It’s actually a lot of money!

If you’re able to squirrel away that $4,600 per year and invest it intelligently for 20 years, it turns into approximately $227,000 at the end of that 20-year period. That’s starting from zero.

Now, this is assuming 8% compound annual returns (well below the average annual return for the stock market over the last 100 years). That’s also ignoring taxes and inflation.

Not a terribly high hurdle to leap, folks.

Yet the reward is pretty incredible.

However, maybe you’re not able to drop your spending as much as me.

But if you can save just $2,000 per year on food, the savings could turn into approximately $99,000 after 20 years (using the same assumptions as above).

You have to ask yourself if your regular restaurant visits are worth a hundred thousand (or two).

So just a few small adjustments to just one category of your budget can yield an amazing amount of wealth over time.

When I first took a real good look at my food spending, I noticed I was spending a lot of money on restaurants.

And much of it was just a waste.

I mean, what does food at a restaurant provide you that food at home cannot?

Satiation? Nutrition? Quality?

The answer is nothing.

In fact, food prepared at home can actually provide better nutrition and quality because you’re able to control the ingredients.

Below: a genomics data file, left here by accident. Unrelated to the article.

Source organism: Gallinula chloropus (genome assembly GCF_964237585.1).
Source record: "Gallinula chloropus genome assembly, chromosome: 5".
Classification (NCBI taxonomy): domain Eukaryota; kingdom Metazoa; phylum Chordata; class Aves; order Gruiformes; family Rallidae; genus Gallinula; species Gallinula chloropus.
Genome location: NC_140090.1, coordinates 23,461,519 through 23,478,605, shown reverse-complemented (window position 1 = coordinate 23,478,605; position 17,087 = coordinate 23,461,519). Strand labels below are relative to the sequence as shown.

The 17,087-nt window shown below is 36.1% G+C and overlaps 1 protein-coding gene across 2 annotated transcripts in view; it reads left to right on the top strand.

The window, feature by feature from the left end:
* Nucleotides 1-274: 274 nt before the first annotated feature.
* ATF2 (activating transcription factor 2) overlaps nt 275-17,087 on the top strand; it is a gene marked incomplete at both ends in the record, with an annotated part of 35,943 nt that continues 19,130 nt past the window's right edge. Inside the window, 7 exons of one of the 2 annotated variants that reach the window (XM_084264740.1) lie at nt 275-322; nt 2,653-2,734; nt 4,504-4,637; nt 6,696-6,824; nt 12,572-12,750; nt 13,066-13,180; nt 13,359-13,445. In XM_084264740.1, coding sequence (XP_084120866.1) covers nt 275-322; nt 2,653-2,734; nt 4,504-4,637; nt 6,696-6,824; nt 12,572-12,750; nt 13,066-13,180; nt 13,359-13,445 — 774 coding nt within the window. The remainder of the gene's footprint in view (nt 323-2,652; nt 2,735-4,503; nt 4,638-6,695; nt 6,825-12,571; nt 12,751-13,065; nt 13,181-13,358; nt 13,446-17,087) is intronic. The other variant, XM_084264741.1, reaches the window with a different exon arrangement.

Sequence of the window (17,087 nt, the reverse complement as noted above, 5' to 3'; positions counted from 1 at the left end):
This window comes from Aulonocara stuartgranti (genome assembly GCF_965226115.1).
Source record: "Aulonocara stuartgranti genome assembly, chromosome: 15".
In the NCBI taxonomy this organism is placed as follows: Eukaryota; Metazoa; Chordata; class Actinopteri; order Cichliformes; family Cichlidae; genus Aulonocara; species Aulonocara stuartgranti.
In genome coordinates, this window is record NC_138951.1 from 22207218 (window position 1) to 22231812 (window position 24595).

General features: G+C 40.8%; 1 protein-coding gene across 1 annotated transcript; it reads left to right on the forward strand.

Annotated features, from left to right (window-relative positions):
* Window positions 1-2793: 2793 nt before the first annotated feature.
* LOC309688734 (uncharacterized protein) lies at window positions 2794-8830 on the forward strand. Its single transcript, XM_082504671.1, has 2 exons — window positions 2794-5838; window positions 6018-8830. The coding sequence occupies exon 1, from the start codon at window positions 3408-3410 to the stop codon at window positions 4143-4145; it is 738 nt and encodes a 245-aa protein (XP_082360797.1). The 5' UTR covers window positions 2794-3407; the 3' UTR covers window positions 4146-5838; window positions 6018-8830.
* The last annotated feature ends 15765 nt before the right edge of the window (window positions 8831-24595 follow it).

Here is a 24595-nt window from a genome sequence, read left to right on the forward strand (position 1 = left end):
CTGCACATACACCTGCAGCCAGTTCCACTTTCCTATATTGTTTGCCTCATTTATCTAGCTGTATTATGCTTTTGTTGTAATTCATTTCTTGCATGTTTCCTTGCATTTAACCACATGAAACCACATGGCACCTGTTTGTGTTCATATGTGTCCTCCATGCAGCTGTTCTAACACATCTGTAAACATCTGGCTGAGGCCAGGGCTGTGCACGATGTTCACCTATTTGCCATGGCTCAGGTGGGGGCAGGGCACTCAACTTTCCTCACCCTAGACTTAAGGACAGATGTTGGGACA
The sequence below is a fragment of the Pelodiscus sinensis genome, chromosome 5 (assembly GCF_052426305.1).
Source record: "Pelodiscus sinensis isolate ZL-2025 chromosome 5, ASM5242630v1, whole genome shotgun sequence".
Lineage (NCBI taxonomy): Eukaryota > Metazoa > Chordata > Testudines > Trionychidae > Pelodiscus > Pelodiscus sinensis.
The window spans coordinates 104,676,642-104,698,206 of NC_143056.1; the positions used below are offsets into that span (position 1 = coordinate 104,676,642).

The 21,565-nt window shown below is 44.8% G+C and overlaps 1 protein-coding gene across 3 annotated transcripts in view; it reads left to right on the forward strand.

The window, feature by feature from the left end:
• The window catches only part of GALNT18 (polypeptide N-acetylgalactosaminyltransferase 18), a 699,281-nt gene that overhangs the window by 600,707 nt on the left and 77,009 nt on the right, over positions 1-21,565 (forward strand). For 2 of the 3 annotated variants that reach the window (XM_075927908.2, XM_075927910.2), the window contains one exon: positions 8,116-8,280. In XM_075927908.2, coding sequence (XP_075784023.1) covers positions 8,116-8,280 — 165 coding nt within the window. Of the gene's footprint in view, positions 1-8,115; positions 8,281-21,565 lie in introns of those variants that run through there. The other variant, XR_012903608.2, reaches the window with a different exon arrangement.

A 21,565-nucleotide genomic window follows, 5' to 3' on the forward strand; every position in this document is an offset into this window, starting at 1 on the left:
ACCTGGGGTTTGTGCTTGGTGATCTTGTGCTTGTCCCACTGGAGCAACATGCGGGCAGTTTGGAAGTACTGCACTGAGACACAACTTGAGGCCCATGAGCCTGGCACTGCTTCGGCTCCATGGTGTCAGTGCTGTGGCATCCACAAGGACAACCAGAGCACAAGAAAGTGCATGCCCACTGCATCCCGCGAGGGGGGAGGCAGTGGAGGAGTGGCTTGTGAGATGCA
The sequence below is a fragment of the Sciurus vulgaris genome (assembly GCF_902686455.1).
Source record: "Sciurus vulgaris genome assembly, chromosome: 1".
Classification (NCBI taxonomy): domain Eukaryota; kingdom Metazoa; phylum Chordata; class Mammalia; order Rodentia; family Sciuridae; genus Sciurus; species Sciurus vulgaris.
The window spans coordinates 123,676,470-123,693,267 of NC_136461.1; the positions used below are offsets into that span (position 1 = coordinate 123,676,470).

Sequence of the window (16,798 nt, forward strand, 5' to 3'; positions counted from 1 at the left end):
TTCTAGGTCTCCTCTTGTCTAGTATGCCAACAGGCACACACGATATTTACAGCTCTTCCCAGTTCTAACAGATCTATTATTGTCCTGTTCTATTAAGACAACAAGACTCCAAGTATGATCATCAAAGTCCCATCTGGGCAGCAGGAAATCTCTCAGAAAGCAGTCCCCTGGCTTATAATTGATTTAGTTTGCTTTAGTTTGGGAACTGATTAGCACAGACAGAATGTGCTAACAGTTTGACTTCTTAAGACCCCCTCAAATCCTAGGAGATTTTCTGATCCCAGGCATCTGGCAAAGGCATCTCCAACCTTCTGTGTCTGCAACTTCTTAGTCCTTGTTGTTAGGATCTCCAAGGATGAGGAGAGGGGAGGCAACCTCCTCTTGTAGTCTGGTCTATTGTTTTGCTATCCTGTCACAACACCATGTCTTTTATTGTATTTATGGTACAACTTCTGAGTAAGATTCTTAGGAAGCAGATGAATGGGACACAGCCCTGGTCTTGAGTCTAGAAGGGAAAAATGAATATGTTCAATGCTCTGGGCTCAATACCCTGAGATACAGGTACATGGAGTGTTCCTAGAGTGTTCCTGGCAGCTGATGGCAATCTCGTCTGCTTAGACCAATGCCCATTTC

I can say that it was eliminating most of my restaurant visits that led to much of my spending on food being cut so dramatically. In fact, I visit restaurants very sparingly these days. There are many weeks that go by where I don’t even come close to sitting down in a restaurant.

Once you’re not eating out of the house so much, you can focus on saving even more money on your food eaten at home.

Buying in bulk helps. Planning meals out also gives you an idea of exactly what you need. That way, you’re buying just what you need (and not what you do not).

And I’ll share with you my favorite money-saving meal of all.

A classic peanut butter and jelly sandwich.

It tastes great. It’s not terribly unhealthy. And it’s super cheap.

I’ll eat a PB&J sandwich at least a few times every week. It’s my go-to lunch meal.

Sure, you can laugh at me. But at less than 50 cents per sandwich, I’m laughing all the way to the bank.

Don’t like PB&J? Well, no problem.

Get some rice in the 10-pound bags. Buy boneless skinless chicken breast in bulk. Throw in a few sauces and spices.

Wham! You’ve got meals for weeks.

Stir-fry. Slow-cooked chicken. Soups. Grilled meat and a side. Chili.

Another tip is to get protein powder in large bags (10 pounds, if possible).

I’ll mix up some protein powder, around six ounces of milk, 1/2 a banana, and a teaspoon of peanut butter. That’s a cheap, healthy meal that anyone can make in a pinch. I find it costs me way less than $1 a serving.

It’s not hard, folks. You just have to be thoughtful about your food. And you have to be thoughtful about your money.

Think about your money. And then your money will think about you.

Click here for Part 2.

— Jason Fieber